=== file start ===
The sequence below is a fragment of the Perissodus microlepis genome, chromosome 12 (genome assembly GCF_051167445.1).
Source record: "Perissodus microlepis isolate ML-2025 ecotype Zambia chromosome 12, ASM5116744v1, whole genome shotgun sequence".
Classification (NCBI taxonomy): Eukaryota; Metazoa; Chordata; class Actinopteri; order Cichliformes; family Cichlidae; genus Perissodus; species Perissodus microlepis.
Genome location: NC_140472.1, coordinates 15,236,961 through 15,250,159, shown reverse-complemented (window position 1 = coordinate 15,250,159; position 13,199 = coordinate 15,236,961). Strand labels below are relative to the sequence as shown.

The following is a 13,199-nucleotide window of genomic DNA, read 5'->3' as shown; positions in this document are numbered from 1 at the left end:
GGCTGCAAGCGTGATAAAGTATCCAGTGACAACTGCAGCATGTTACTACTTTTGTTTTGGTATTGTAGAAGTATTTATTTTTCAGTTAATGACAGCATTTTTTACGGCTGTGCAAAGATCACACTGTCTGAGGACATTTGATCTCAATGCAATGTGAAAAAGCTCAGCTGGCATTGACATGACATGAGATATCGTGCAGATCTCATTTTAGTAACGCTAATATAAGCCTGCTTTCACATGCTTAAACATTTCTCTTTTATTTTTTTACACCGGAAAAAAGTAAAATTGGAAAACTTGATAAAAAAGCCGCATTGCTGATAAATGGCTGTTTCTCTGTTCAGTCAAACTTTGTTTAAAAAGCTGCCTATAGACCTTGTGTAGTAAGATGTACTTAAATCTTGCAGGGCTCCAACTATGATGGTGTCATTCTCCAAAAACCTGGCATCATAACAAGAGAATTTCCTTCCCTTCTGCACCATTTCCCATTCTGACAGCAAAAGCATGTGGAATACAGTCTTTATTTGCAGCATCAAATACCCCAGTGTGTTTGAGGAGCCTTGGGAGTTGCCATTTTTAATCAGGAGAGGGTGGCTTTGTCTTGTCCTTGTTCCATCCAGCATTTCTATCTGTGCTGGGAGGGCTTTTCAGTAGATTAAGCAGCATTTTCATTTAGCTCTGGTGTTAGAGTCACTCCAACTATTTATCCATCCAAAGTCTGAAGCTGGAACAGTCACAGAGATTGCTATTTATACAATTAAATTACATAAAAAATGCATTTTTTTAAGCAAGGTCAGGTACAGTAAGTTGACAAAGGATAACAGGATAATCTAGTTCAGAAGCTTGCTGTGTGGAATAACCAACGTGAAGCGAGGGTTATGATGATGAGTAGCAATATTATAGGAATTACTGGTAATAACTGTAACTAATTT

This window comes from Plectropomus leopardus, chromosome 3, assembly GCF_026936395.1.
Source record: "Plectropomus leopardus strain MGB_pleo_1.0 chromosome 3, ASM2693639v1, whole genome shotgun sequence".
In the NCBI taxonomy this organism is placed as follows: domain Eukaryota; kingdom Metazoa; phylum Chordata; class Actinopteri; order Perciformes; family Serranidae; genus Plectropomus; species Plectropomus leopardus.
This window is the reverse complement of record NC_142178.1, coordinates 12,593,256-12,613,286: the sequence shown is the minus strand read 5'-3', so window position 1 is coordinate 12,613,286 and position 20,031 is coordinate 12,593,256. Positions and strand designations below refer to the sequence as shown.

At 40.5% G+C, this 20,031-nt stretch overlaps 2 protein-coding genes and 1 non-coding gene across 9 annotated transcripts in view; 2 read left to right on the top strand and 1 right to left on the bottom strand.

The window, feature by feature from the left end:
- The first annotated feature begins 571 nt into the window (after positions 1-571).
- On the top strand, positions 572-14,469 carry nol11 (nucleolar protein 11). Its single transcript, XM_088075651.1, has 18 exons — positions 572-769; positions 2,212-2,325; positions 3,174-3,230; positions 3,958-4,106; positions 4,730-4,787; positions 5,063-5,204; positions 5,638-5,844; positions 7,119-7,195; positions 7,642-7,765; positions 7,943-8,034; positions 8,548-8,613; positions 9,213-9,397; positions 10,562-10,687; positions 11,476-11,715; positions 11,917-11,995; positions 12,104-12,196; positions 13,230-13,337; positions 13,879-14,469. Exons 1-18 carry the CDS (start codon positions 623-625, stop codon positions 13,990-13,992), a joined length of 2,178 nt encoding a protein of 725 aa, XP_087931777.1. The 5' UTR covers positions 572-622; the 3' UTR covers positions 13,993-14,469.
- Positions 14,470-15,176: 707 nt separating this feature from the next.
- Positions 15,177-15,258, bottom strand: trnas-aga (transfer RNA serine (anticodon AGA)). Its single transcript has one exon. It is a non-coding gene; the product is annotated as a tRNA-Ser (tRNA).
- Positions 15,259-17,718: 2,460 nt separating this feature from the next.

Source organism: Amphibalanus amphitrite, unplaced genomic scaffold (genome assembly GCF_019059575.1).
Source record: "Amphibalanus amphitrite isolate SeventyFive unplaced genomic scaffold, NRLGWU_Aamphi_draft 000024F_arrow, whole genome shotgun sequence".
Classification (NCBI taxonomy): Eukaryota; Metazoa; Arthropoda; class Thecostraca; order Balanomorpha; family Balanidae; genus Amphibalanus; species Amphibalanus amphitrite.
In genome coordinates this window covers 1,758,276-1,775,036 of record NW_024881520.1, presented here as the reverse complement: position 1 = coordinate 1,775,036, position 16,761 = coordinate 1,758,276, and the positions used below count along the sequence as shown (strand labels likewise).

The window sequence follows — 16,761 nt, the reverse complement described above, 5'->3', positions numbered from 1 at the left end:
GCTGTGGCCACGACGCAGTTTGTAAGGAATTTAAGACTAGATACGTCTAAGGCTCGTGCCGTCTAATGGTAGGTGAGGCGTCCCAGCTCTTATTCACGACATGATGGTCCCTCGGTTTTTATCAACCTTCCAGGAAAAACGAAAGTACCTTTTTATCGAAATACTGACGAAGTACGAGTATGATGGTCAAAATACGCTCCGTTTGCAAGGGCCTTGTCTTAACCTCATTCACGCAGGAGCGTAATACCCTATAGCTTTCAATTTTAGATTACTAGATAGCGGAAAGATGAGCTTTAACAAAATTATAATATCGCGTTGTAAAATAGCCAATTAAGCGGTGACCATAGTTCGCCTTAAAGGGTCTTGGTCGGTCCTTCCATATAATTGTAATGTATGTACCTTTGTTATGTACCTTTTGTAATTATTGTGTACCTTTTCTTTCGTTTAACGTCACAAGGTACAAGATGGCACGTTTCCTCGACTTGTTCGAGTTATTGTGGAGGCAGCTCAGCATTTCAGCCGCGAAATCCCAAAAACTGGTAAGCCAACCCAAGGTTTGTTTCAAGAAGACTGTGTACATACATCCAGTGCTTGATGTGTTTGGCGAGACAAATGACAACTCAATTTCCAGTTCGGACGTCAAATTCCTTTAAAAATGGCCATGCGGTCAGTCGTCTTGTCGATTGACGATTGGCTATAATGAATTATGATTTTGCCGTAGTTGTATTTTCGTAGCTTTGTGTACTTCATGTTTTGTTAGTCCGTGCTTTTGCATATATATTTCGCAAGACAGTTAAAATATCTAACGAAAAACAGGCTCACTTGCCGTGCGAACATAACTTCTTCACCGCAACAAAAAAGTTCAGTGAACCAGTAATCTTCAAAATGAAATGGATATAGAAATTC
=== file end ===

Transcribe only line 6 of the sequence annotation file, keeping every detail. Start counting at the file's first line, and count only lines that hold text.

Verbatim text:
GGCTGCAAGCGTGATAAAGTATCCAGTGACAACTGCAGCATGTTACTACTTTTGTTTTGGTATTGTAGAAGTATTTATTTTTCAGTTAATGACAGCATTTTTTACGGCTGTGCAAAGATCACACTGTCTGAGGACATTTGATCTCAATGCAATGTGAAAAAGCTCAGCTGGCATTGACATGACATGAGATATCGTGCAGATCTCATTTTAGTAACGCTAATATAAGCCTGCTTTCACATGCTTAAACATTTCTCTTTTATTTTTTTACACCGGAAAAAAGTAAAATTGGAAAACTTGATAAAAAAGCCGCATTGCTGATAAATGGCTGTTTCTCTGTTCAGTCAAACTTTGTTTAAAAAGCTGCCTATAGACCTTGTGTAGTAAGATGTACTTAAATCTTGCAGGGCTCCAACTATGATGGTGTCATTCTCCAAAAACCTGGCATCATAACAAGAGAATTTCCTTCCCTTCTGCACCATTTCCCATTCTGACAGCAAAAGCATGTGGAATACAGTCTTTATTTGCAGCATCAAATACCCCAGTGTGTTTGAGGAGCCTTGGGAGTTGCCATTTTTAATCAGGAGAGGGTGGCTTTGTCTTGTCCTTGTTCCATCCAGCATTTCTATCTGTGCTGGGAGGGCTTTTCAGTAGATTAAGCAGCATTTTCATTTAGCTCTGGTGTTAGAGTCACTCCAACTATTTATCCATCCAAAGTCTGAAGCTGGAACAGTCACAGAGATTGCTATTTATACAATTAAATTACATAAAAAATGCATTTTTTTAAGCAAGGTCAGGTACAGTAAGTTGACAAAGGATAACAGGATAATCTAGTTCAGAAGCTTGCTGTGTGGAATAACCAACGTGAAGCGAGGGTTATGATGATGAGTAGCAATATTATAGGAATTACTGGTAATAACTGTAACTAATTT